Medical education should be given not only for residents and trainees but also for continuing medical education, especially for those who are teaching the trainees and residents. As Jo was saying, teamwork and communication are important.

Patients donít want to be guinea pigs. They donít want to feel that the person is doing something on them for the first time or even the second or third time. So I think in terms of the patient-centric approach to patient safety, simulation has a very important role.

In our institution we have a budget for education, because it so important to keep up to date with skills and knowledge.

There is also pharmaceutical support for sending doctors to conferences, but instead of funnelling that money into conferences or sending someone abroad to listen to a lecture, you could invest that money in a simulation exercise where they get hands-on training.

Dr Brian Dunkin
When you get into the kind of science of validating simulation training it gets messy quite quickly and its labour intensive. It has been hard to convince all the stakeholders in the medical world about why we are doing this and showing them what we get out of it.

If I am going to invest in dollars, I need to know what I am going to get out of it. There are a couple of possibilities here. What we need is a better way to validate this work. For example, there may be some opportunities in the UAE that are not available in other parts of the world. For instance, we could decide that in a particular area we are going to institute best practice.

We develop a training programme to do that and we measure the outcome. In this type of controlled environment using best practice we can say Ďthis is how it was, these were our results before and these are the results afterí. So that way you can start to touch on what is valuable.

Everybody believes inherently that in education there is value, but we have got to get better at showing the results of education. If I get my workforce up to a certain standard quicker through simulation training, I know, even if the [staff] turnover is quicker, I am getting more production out of them. We should start thinking that way and see the value of simulation beyond the medical residents. We need to convince all the stakeholders of the value of this training and we have to be smart about how we measure it.

Dr Hatem Farej Al Ameri
I think when it comes to undergraduate and post-graduate education it is very structured and more and more youíll find that graduates from different parts of the world are almost similar. When it comes to professional development and CME, there are wide variations because the educators are quite different; the environment is different and patients are different. It is not proven that simulation can do a better job than hands-on training. Because of this people are not jumping at the idea of using simulation. It is also expensive and very hard to maintain. If you buy a mannequin now, in a yearís time there will be a new techniques.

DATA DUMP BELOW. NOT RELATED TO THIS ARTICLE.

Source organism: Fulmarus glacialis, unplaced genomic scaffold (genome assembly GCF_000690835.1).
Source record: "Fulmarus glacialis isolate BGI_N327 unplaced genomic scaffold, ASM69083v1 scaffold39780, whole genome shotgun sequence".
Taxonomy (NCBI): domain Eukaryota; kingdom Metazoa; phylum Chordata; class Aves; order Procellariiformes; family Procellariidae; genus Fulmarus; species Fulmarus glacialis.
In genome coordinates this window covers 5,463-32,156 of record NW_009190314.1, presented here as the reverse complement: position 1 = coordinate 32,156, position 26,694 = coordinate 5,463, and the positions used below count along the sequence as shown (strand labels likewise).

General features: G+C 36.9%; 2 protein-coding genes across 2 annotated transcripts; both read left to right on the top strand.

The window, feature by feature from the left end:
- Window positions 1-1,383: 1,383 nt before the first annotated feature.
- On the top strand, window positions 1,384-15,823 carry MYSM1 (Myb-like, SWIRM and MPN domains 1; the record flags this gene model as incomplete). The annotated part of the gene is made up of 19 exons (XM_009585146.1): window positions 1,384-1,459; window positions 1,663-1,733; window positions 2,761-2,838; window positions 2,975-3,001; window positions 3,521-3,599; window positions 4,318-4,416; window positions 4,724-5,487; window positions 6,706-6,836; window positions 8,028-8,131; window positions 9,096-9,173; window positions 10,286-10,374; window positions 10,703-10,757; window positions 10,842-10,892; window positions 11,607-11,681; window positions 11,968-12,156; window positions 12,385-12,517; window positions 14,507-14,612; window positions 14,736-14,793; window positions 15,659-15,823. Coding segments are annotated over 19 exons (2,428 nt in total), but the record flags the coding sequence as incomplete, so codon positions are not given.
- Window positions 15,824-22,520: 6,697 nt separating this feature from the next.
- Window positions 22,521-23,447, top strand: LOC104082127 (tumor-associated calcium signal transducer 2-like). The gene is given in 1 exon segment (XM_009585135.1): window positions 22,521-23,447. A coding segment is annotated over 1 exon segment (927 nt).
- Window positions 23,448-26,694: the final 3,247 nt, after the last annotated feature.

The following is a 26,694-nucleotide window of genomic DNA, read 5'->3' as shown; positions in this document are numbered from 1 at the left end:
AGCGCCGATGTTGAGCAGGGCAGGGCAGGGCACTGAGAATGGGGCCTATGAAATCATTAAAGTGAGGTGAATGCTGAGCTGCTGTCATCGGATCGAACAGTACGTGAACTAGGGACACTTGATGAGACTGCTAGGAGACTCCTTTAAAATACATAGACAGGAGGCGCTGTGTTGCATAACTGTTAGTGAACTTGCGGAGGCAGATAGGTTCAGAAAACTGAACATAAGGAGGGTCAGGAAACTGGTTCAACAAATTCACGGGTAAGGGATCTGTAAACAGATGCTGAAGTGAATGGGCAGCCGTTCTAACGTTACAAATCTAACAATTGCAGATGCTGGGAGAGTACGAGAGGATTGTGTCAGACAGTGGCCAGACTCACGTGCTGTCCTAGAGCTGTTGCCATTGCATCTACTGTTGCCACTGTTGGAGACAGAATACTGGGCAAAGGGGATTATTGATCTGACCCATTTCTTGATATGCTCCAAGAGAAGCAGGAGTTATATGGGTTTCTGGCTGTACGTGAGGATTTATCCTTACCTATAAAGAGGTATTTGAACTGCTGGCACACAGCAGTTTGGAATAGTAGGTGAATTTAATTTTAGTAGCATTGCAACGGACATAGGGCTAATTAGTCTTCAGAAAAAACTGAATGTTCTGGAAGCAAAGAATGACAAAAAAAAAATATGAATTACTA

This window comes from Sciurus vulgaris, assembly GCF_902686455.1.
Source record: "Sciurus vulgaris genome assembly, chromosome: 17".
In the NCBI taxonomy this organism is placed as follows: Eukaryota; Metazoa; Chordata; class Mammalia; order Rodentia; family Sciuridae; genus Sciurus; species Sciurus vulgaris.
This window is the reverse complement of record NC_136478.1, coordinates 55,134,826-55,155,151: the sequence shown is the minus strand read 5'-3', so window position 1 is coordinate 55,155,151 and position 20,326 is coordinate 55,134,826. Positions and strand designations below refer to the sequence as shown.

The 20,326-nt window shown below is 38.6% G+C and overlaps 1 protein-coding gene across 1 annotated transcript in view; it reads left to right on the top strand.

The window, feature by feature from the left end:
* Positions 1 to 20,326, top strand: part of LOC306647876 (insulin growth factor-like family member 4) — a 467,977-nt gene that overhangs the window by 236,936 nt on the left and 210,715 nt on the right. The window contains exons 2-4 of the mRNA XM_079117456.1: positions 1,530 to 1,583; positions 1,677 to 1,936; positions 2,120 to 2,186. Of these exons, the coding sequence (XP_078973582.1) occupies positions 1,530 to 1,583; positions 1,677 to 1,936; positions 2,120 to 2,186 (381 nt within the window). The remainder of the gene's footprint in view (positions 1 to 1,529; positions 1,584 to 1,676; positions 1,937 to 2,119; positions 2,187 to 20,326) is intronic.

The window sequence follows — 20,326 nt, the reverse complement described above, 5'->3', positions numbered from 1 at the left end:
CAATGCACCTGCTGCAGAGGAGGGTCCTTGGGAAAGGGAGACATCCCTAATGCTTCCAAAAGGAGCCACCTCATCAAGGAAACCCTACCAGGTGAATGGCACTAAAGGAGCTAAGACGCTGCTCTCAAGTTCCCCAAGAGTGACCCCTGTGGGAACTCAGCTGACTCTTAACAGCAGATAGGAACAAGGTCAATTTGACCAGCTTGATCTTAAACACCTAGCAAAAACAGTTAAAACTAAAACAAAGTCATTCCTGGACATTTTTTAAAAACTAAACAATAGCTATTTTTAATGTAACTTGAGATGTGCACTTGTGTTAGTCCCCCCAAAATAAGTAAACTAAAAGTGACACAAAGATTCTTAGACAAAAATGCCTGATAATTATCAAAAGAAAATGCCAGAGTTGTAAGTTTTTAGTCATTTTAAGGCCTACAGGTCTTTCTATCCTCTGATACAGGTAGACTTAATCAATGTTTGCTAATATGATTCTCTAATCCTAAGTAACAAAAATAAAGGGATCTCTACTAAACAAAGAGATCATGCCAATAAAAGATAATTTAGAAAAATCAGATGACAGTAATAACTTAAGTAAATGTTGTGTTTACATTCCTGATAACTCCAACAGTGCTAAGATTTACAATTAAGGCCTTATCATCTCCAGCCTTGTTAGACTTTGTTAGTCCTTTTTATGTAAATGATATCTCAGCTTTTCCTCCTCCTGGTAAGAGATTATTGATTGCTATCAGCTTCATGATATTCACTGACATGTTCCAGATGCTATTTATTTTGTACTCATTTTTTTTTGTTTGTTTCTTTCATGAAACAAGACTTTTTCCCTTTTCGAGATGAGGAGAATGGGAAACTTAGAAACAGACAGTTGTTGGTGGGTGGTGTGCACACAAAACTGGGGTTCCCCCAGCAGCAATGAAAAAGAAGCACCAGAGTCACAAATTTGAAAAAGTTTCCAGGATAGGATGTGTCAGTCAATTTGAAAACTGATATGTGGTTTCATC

Dr Brian Dunkin
Measuring competence is hard, part of the reason is we havenít agreed on what it is. What is competence? How do you know thatís right and thatís wrong? We have got to get there.

Dr Hatem Farej Al Ameri
The target will not be how we measure it. First we have to identify what is important and look at it because staff turnover is high. You have to do this constantly every two years or so. So if we have to try it, test it and measure the outcomes at this rate Ė we donít have the luxury of having that kind of cycle.

Lauren Arnold
In the UAE a decree was issued in 2009 to ratify standards for nursing practice, education, registration, etc. The UAE nursing and midwifery council is currently gathering all stakeholders so that we can standardise nursing practice across all fronts and one thing, of course, is competency validation. It doesnít seem that anyone has the exact answer as to the definition of competence: How to measure it, how to guarantee it, which is what we are aiming for.

Simulation has a lot of promise for a number of reasons, particularly in the UAE. As we gather a healthcare workforce from around the world, we have to create a minimum standard of quality to guarantee safety. So if we think about a competent nurse or midwife from that perspective we can at least start to guarantee the public that we are providing safe care because we can do this in a simulated environment.

Mohammad Nasaif
There is a lot of focus on competency. If we go through a series of simulation courses does that make us competent? The competency has to come first and simulation has a place in this. I feel that lecturing is increasingly becoming less effective. People like simulation. With the help of the industry we could focus the conferences or big gatherings into more workshop- oriented events rather than big lectures.

Mehdi Attarha
As Dr Dunkin mentioned, standardisation and communication are very important for us. We have the same challenges that all of you around this table have Ė that is, to have the best education, we need to understand the true impact on any kind of education Ė with simulation and hands-on being a part of it. There needs to be collaboration between the public and private providers, and importantly the regulators. We have good representation around the table here from HAAD (Health Authority Abu Dhabi) and MoH (UAE Ministry of Health). So unless these things are mandated, we are not going to see the impact of any kind of education or training with hands-on or simulation. In my opinion, if I may say so, the excellent things being done in Abu Dhabi, the excellent things being done in Dubai, as well as by the MoH Ė they have great initiatives Ė but I think we have to move beyond physical borders and in a combined effort bring it all together if we truly want to see the impact of training and education on quality of healthcare.